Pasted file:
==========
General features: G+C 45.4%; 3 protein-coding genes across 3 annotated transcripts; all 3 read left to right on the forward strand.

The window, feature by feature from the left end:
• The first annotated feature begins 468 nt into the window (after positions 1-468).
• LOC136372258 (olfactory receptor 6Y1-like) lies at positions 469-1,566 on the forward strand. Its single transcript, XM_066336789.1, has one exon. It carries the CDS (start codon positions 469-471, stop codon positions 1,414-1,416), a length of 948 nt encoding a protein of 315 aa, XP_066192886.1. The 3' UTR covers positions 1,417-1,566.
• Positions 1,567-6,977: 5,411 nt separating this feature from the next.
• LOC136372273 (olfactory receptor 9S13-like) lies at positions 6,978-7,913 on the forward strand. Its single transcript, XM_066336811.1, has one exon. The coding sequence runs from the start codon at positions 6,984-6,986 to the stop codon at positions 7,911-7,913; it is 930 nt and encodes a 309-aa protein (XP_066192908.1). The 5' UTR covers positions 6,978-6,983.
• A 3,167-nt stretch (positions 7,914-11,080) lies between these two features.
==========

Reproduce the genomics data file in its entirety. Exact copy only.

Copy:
General features: G+C 45.4%; 3 protein-coding genes across 3 annotated transcripts; all 3 read left to right on the forward strand.

The window, feature by feature from the left end:
• The first annotated feature begins 468 nt into the window (after positions 1-468).
• LOC136372258 (olfactory receptor 6Y1-like) lies at positions 469-1,566 on the forward strand. Its single transcript, XM_066336789.1, has one exon. It carries the CDS (start codon positions 469-471, stop codon positions 1,414-1,416), a length of 948 nt encoding a protein of 315 aa, XP_066192886.1. The 3' UTR covers positions 1,417-1,566.
• Positions 1,567-6,977: 5,411 nt separating this feature from the next.
• LOC136372273 (olfactory receptor 9S13-like) lies at positions 6,978-7,913 on the forward strand. Its single transcript, XM_066336811.1, has one exon. The coding sequence runs from the start codon at positions 6,984-6,986 to the stop codon at positions 7,911-7,913; it is 930 nt and encodes a 309-aa protein (XP_066192908.1). The 5' UTR covers positions 6,978-6,983.
• A 3,167-nt stretch (positions 7,914-11,080) lies between these two features.